Preliminary studies carried out in Barreirinhas and the surrounding villages revealed that the main sand flies present were the recognized Leishmania vectors, Lutzomyia whitmani, L. longipalpis and L. flaviscutellata . However, no studies concerning the structure of the insect communities in the area or the epidemiology of the disease have been performed so far. The aims of the present investigation were to evaluate the composition, abundance, species richness and seasonal distribution of sand flies in the Lençóis Maranhenses National Park, and to determine the constancy index of the insect populations.
The collection of sand flies was authorized by Instituto Chico Mendes de Conservação da Biodiversidade (ICMBio) register: Sisbio/ICMbio 46319–1. The objectives of the project were explained to the owners of the farms where the light traps would be exposed, and they were then invited to take part in the project and sign an informed consent.
Surveys were carried out in two municipalities of Maranhão State. Barreirinhas (2°45'S; 42°5'W), located 266 km from the state capital São Luis, encompasses an area of 3,111 km2 and 67 % of its 43,000 inhabitants reside in rural districts . Santo Amaro (2°30′S; 43°15′W), located 243 km from the state capital, encompasses an area of 1,601 km2 and 73 % of its 13,820 inhabitants reside in rural districts . The study area has a semi-humid tropical climate with a mean annual rainfall of 1,900 mm, the major portion of which (96 %) occurs during the rainy season from December to June while the remaining 4 % falls sporadically in the dry season from July to November.
From September 2012 to August 2013, 26 automatic HP light traps  were installed at 1.5 m above the soil in the surroundings of 13 randomly selected rural dwellings named Manoelzinho (n = 5), Palmeira dos Eduardos (n = 3), both located in Barreirinhas municipality, and Riachão (n = 5), located in Santo Amaro municipality. Each dwelling received two traps, one placed within the peridomicile near to animal enclosures (chicken pens, pigsties or cowsheds) wherever possible, and the other located 500 m from the peridomicile in the extradomiciliary environment [the sandy coastal environment (forest)] (Fig. 1). Each trap was operated for 12 h uninterruptedly, one night per month, (from 18:00 to 06:00 h) on new moon nights, such that the effort to capture sand flies totaled 3, 744 h (i.e. 26 traps × 12 h × 12 months). The captured insects were placed in 1.5 ml plastic tubes, killed by freezing at −20 °C and transported to the Laboratory of Entomology and Vectors of the Pathology Department at the Universidade Federal do Maranhão. Sand flies were separated from the other insects and treated with a solution containing potassium hydroxide, acetic acid and lactophenol in distilled water. After clarification, specimens were placed in Berlese’s fluid and mounted individually between slides and cover slips. Sand flies were examined under the optical microscope and identified at the species level according to the dichotomous key provided by Young and Duncan .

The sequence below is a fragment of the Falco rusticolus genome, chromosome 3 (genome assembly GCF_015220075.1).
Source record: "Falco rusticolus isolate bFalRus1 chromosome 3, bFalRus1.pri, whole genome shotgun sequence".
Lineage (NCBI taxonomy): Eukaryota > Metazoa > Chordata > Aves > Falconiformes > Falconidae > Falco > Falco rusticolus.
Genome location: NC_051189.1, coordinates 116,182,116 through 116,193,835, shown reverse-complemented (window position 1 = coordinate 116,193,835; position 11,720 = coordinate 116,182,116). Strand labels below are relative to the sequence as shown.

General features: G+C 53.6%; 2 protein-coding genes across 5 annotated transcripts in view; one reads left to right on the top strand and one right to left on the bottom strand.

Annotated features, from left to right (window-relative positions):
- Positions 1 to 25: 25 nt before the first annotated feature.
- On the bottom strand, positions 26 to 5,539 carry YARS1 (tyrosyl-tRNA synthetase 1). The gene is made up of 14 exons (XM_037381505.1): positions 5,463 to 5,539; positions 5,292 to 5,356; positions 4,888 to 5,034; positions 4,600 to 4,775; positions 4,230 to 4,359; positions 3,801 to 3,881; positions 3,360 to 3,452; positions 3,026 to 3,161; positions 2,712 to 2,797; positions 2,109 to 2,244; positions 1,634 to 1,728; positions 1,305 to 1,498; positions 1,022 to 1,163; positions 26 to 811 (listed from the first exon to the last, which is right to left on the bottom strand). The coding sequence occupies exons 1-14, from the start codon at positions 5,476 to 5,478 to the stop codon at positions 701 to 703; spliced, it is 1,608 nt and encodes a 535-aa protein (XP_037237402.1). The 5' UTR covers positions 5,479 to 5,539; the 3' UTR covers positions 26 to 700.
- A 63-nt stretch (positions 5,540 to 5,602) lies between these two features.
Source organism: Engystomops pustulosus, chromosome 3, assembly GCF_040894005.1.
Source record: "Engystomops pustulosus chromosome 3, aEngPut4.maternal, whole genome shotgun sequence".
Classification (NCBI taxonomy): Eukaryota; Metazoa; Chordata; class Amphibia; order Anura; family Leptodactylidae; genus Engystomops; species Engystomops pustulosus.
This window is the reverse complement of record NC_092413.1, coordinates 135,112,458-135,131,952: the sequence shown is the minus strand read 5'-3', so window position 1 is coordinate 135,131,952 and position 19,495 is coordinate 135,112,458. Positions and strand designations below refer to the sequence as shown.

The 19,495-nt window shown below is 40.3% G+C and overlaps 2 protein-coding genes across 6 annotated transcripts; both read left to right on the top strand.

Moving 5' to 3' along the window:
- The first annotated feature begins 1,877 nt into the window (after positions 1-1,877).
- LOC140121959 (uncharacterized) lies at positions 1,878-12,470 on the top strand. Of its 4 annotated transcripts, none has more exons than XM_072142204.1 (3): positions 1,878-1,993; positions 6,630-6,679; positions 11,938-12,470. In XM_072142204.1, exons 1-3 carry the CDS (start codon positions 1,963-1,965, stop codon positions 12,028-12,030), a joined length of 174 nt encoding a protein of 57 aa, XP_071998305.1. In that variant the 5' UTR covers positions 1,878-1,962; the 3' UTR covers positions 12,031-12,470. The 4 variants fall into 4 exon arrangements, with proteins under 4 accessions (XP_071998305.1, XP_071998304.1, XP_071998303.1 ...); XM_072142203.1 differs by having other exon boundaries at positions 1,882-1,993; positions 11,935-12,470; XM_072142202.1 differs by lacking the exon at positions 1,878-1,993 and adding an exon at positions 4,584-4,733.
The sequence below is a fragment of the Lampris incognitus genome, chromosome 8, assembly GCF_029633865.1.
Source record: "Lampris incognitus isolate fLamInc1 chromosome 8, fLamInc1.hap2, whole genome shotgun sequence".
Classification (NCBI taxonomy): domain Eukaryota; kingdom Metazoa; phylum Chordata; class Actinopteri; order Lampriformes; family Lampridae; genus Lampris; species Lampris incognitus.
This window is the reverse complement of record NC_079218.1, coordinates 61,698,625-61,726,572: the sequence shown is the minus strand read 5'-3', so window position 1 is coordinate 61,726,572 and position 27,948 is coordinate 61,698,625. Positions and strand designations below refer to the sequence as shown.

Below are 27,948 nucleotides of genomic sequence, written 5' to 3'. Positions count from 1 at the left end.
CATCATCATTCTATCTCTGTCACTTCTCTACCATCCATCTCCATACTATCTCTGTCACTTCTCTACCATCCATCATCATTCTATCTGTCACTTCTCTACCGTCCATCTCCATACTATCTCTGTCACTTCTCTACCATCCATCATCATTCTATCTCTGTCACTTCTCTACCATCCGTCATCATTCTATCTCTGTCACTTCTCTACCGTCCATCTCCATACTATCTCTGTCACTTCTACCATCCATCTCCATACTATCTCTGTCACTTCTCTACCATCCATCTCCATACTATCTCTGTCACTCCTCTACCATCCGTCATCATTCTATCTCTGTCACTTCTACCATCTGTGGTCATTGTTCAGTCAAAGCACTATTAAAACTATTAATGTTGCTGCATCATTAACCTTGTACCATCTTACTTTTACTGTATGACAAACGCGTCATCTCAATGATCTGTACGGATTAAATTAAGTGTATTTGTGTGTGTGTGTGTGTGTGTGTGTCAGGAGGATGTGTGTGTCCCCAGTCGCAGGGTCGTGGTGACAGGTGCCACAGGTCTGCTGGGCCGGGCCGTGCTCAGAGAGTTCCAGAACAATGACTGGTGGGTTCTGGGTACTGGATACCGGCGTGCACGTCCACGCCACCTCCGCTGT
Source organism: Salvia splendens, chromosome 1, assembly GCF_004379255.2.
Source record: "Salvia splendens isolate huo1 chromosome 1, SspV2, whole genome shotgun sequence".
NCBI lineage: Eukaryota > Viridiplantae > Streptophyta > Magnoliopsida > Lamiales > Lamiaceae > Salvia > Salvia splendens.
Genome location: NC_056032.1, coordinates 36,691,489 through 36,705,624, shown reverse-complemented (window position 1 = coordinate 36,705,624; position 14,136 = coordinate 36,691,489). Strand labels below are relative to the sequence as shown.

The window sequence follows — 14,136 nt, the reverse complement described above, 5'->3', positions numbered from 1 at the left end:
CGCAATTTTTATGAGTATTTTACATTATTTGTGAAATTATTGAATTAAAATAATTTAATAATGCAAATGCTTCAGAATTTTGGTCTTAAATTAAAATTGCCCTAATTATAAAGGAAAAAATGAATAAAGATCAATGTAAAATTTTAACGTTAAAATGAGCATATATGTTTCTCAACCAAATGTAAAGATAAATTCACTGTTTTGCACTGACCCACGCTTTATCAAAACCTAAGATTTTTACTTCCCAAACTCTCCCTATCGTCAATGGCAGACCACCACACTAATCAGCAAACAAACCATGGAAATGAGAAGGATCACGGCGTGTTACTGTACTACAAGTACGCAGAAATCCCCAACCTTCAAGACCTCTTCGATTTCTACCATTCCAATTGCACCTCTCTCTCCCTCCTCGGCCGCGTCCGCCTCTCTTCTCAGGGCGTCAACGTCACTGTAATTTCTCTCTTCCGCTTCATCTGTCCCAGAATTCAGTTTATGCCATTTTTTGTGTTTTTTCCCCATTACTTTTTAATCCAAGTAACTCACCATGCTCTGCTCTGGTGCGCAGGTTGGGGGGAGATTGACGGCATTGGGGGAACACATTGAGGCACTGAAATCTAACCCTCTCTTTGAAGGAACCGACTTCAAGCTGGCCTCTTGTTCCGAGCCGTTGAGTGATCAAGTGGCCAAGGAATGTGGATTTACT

Data were organized in spreadsheets using Microsoft Excel 2007 and descriptive statistical analyses was performed with the aid of Statistica software version 7.0 (StatSoft South America, São Caetano do Sul, São Paulo, Brazil). The diversity of species was calculated according to the Shannon diversity index (H’) using PAST software version 2.04 . The constancy index (CI) was employed to classify species as constant (CI > 50 %), accessory (25 % ≤ CI ≥ 50 %) or accidental (CI < 25 %) . Data relating to rainfall, temperature and humidity were provided by the Núcleo Geo-Ambiental of the Universidade Estadual do Maranhão, and correlations between sand fly abundance and climatic parameters were tested by means of Spearman's rank correlation coefficient (rs).
Species richness and diversity
Nine species of Lutzomyia were identified among the 4,474 sand fly specimens collected (Table 1). Although both peridomiciliary and extradomiciliary environments presented similar values for species richness, the Shannon diversity index was considerably lower in the former settings (H’ = 2.4) than in the latter (H’ = 4.98).
Abundance of sand flies
The most abundant sand fly species were L. whitmani (46.85), L. longipalpis (43.25), L. lenti (3.67), L. sordellii (2.35) and L. flaviscutellata (1.63 %), while the remaining four species together accounted for only 2.26 % (Table 1). In general, male sand flies predominated over females (54 and 46 %, respectively), although this distribution was influenced mainly by the abundance of L. whitmani and L. longipalpis males, which contributed 51.03 and 40.55 %, respectively, of all specimens collected.
In the peridomiciliary settings, the most abundant species were L. whitmani (50.49) and L. longipalpis (45.90 %), while the remaining seven species accounted for only 3.61 % of the total number of specimens captured. In the extradomiciliary environments, the most abundant species were L. whitmani (34.39 %), L. longipalpis (34.19 %), L. lenti (10.67 %), L. sordellii (8.40 %) and L. flaviscutellata (6.32 %), with the remaining four species accounting for 6.03 % of the total number of specimens trapped (Table 1).